6. The instructor must establish a schedule that offers ample and flexible time for students to reflect on and internalize information.

7. Students need to collaborate to be able to work together to solve problems. (3) According to Kovalik, "This leads toward career skills in communication and interaction for solving problems, exploring, and creating when learning or performing." (4)

8. Students need immediate feedback. Coaching is necessary to help motivate students and refine their work.

9. For meaning to occur, students need to internalize what they learn and demonstrate mastery through application. (5)

For the debate (or any activity in which students express their ideas) to facilitate participation effectively, the following is key: The instructor must create a classroom community in which students feel safe expressing their ideas. And, the debate (ideally) should be on a topic in which students have interest. This is why I allow students to select one of four or five debates at the beginning of the semester. As Kovalik's element five suggests, this helps to spark student interest and keep them motivated. When the topic is one they care about, students tend to make more of an effort.


In preparing for the debates, students re-articulate content covered from lectures, readings, films, and the variety of other classroom activities. This is consistent with Kovalik's element two. To engage successfully in this activity, students must command the entirety of the material. They must draw on their wealth of exposure to the material in order to make connections. For example, one cannot debate the degree to which the American Revolution was a true "revolution" without understanding its causes and outcomes. Moreover, students also must examine the revolution from a variety of positions--it is insufficient, for example, to examine the elite "founders" alone. Students additionally have to think across class, race, and gender lines to examine those left out. Then, the debate proposition requires students to apply this knowledge in a new (to them) way--they have to define what constitutes a "revolution" before they can evaluate the degree to which the American Revolution meets the definition. Is there enough real lasting change, for enough people, for example, to consider this a "thorough" event? By contrast, do we need to see change across all levels of society before a revolution can be fully declared? Or, can certain changes be so significant to outweigh shortcomings? The answers students offer is what helps this dialogue to become so rich.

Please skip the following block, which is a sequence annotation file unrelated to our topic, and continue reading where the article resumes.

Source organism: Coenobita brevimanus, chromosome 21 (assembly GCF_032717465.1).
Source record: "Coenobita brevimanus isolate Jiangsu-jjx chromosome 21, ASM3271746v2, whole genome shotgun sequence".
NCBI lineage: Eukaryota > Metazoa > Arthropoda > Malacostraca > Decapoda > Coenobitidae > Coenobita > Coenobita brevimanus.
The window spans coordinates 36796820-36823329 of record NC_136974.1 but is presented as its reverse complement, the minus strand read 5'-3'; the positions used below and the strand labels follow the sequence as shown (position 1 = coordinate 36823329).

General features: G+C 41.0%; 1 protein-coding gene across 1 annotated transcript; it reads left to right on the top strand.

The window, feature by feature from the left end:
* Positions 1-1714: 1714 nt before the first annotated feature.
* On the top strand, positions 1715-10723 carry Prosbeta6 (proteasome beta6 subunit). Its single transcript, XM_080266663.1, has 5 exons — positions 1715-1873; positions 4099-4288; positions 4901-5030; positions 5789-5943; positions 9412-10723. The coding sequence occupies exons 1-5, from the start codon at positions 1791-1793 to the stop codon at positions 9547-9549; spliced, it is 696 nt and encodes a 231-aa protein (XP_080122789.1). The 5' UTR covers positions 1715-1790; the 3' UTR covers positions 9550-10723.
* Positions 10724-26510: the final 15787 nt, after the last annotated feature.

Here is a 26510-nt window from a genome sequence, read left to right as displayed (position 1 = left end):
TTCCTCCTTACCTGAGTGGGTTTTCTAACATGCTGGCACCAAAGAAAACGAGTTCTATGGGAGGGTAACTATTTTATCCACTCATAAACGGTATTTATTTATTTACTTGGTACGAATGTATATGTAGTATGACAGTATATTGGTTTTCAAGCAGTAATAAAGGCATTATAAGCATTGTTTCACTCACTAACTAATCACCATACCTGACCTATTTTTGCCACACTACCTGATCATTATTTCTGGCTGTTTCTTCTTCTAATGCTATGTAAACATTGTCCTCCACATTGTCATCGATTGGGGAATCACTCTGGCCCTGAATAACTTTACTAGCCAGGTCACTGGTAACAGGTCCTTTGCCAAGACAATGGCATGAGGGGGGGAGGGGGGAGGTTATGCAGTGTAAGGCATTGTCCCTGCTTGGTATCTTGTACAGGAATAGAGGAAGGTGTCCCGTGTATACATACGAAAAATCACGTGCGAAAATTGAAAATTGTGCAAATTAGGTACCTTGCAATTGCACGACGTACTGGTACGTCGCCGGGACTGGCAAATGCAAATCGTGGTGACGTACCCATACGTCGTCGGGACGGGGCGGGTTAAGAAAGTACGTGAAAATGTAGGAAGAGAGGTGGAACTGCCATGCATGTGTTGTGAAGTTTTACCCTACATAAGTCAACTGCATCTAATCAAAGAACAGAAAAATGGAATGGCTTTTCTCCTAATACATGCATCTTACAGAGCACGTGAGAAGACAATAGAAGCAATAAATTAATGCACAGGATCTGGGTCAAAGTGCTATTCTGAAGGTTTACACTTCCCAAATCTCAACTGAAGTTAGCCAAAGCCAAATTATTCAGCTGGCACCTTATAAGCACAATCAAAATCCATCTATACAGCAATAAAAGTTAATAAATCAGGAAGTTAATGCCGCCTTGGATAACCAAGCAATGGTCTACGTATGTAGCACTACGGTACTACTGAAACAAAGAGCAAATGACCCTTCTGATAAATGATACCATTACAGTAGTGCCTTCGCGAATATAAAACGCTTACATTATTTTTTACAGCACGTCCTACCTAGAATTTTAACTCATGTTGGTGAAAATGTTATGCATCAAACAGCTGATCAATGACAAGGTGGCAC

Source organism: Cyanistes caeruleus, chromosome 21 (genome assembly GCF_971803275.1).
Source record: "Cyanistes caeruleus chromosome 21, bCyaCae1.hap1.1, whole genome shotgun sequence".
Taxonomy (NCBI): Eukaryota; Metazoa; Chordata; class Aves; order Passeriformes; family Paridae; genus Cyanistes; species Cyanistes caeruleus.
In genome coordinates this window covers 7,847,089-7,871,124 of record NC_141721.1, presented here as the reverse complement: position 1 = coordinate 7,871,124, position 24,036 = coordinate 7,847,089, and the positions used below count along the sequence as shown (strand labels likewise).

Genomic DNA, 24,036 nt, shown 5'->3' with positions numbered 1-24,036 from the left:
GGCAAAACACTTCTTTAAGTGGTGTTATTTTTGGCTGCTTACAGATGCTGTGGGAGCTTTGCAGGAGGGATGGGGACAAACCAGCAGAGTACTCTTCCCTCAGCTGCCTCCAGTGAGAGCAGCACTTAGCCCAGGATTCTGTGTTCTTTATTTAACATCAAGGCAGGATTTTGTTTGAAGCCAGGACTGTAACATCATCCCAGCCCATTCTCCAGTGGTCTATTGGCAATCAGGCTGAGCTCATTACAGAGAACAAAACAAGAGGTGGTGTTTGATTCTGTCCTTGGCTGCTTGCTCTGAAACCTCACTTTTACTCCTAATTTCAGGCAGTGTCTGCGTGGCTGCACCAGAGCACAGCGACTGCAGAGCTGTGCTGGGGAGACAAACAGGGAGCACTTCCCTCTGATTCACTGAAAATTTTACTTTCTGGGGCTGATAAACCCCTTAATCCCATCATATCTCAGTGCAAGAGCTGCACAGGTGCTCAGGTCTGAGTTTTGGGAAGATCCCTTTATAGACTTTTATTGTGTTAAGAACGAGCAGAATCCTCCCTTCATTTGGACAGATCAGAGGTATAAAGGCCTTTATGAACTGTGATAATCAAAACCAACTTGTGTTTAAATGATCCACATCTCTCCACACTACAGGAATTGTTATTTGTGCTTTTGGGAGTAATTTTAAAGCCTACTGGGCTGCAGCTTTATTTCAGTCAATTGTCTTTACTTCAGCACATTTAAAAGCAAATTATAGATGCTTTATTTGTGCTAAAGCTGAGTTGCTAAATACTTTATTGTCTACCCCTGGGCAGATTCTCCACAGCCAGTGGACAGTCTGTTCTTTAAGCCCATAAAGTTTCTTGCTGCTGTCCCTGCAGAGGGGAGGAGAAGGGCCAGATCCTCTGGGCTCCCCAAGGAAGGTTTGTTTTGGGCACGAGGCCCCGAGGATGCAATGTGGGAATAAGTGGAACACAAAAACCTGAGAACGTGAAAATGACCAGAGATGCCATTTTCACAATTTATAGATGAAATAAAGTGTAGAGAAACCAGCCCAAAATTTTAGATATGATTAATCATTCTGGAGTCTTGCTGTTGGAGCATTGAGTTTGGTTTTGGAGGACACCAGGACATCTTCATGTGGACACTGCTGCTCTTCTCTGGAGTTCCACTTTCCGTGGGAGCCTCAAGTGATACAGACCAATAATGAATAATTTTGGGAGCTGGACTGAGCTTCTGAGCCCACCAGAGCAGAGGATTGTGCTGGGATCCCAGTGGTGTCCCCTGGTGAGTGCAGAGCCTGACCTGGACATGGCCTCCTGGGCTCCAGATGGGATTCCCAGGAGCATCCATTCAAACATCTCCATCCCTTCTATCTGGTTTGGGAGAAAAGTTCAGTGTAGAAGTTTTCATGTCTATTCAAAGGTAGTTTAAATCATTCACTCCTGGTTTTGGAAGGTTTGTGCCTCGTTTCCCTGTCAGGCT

Moreover, in preparing for the debates students also practice critical reading skills through a close analysis of assigned literature. For their class texts, I assign them to read two secondary-source authors with differing views on a given topic. Thus, students might read a selection on the American Revolution written from the perspective of an historian emphasizing the underclass and their experience in addition to a traditional top-down reading. In looking for material that will support their given position, students re-read these selections, looking beyond the sequence of events and now ask what these readings mean--both about the author (and his or her purpose and fairness in coverage) and about the past. By comparing authors, students begin to see that different writers, starting from different viewpoints and asking different questions, can reach different conclusions about the same event. They begin to see that perspective shapes how interpretation is made and understood. This is a helpful first step for students as it then helps them to choose their materials selectively and weigh evidence to support their positions.